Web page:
June 29, 2021
As an agriculture educator, I have worked throughout Wisconsin as an agronomist and soil scientist for both USDA and the University of Wisconsin-Madison Division of Extension. From the drained and tiled prairie soils in the southeast to the loess hills of the Driftless Area, and from the outwash plain of the Chippewa Valley to the Lake Superior Clay Plain — I have served long enough, in these varied glacially influenced soils, to have observed how the management and care for our agricultural soils has evolved over time.
Not long ago, we treated soils as a medium for crop growth. We recognized soil diversity, but always strived for uniformity, creating a blank slate for planting crops. With the help of amazing hybrids and advances in hydraulics and machinery, pest management, and soil fertility, the average corn yield nearly doubled in one generation of farmers. In the same period, similar advances were achieved in soybeans, milk and meat. We clearly were on a roll.
The worst characteristic of the soil as a growth medium was its erosion into our streams and lakes, carrying sediment laced with nutrients and chemicals. Farmers and agriculture service providers worked hard to keep that soil on the top of the field, where it belonged. Think crop rotation, “set-aside acres,” contour strip cropping, terraces and waterways, buffer strips, and the Conservation Reserve Program. We know a lot about the physical character of the soil and how to make it stay put.
It has not been uncommon for the field agronomist to believe that, “as long as the top 9 inches had at least 2% organic matter, we could probably make things work out without too much disruption to yield.” With the nudge of science and curiosity, a newer collaboration was forming as soil microbiologists and ecologists were welcomed to help us understand the actual life of the soil, apart from its value as a growth medium. Far from what we understood of the physical soil, we had often overlooked the soil as habitat for microbes, flora and fauna. It is this soil biome that supports the agronomic advances we rely upon.
Agronomists, soil scientists and researchers seek out our soil biology colleagues and farmers who work to understand soil health metrics. Anyone reading this article is likely engaged in the study and application of soil health in Wisconsin: how to conserve it, how to measure it, how to manage it. Soil health may be the most rewarding area of agronomic applications in the 21st century.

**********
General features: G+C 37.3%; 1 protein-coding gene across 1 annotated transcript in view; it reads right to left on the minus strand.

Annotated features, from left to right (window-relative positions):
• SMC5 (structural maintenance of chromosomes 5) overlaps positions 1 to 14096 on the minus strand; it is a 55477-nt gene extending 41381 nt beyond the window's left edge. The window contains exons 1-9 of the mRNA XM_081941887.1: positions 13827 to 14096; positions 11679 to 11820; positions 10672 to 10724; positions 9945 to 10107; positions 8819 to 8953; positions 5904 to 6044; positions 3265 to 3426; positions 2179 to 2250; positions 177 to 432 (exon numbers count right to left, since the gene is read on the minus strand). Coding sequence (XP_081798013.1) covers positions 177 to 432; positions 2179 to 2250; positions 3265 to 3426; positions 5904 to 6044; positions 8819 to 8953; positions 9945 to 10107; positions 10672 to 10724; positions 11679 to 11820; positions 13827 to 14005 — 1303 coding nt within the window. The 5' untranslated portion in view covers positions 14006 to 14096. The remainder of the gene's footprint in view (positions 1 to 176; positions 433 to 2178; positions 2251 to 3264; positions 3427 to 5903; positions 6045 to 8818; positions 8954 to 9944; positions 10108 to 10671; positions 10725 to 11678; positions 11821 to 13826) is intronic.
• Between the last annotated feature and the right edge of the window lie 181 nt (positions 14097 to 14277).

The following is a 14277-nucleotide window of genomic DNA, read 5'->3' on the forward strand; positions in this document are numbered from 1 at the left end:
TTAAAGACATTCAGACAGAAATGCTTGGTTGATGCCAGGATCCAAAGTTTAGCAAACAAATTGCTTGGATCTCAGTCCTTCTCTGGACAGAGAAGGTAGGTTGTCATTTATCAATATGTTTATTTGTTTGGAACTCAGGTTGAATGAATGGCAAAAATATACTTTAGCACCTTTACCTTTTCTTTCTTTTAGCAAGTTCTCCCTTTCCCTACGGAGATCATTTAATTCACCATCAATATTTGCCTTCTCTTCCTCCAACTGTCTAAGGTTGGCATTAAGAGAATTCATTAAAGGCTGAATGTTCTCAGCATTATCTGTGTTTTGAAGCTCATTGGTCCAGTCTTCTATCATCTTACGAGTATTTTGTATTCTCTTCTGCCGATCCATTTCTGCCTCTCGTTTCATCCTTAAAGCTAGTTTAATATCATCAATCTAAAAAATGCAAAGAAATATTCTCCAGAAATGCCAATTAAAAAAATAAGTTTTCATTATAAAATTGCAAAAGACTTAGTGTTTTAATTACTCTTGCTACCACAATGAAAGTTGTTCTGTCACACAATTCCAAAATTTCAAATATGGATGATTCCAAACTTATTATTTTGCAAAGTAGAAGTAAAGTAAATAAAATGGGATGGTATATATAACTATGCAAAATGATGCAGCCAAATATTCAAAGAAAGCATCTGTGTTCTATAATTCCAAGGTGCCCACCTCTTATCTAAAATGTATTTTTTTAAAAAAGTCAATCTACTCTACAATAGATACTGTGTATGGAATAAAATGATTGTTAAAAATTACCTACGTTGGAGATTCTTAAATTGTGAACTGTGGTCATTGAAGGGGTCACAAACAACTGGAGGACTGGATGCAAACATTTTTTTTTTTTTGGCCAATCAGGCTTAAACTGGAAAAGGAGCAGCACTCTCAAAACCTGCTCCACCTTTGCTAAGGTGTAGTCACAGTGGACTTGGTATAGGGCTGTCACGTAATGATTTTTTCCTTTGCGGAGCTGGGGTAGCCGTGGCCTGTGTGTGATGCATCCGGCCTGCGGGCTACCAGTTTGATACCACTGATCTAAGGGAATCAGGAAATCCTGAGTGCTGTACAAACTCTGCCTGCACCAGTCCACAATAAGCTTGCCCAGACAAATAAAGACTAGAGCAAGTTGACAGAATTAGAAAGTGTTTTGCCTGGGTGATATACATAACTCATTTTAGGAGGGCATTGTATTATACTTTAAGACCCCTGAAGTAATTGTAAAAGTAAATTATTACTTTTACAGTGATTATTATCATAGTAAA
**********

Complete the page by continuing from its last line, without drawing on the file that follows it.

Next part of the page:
Enter the advancing study, research and understanding of the changing climate on soils and agronomy. With a bumpy start in creating a language to talk about these changes, we are now developing questions, establishing statistical trends, and collecting stories from farmers and agronomists across the state to understand the impact of the changes. This information reflects a path forward to meet the challenges we are already amid. What could it mean for soil health?
Below are some practical concerns for agricultural soils with the changing climate:
Temperature drives the decomposition of organic matter, making nitrogen available. Warmer temperatures will change when and for how long nitrogen will be accessible to the crops and soils, or available for infiltration and loss.
Moisture plays a role in nitrogen availability. Variability in rainfall and drought can create uncertainty in timing and rates of nitrogen application.
With warmer winter temperatures, freeze-thaw cycles can occur earlier in the season, raising concerns for winterkill of our legumes.
Extreme flood events will stress our best soil erosion management strategies to handle more water runoff with increased velocity.
Soilborne pests may increase their area of influence, adding new challenges to our Integrated Pest Management programs, including opportunities for pesticide resistance.
A change in soil temperature and moisture will change the soil biota diversity necessary for healthy soil ecology.
Soil health, along with all we know about soil conservation and soil biological cycles, may provide resiliency to the impact of drought, intense storms and expanding pest habitat. Take part in the learning curve by connecting to the UW-Madison Division of Extension Climate and Wisconsin’s Communities-Agriculture link. Practical insight into how our soils will shape our agriculture in response to climate is the basis for our agronomic success.
Anklam is the Extension agriculture and horticulture agent in Douglas County, Wis.
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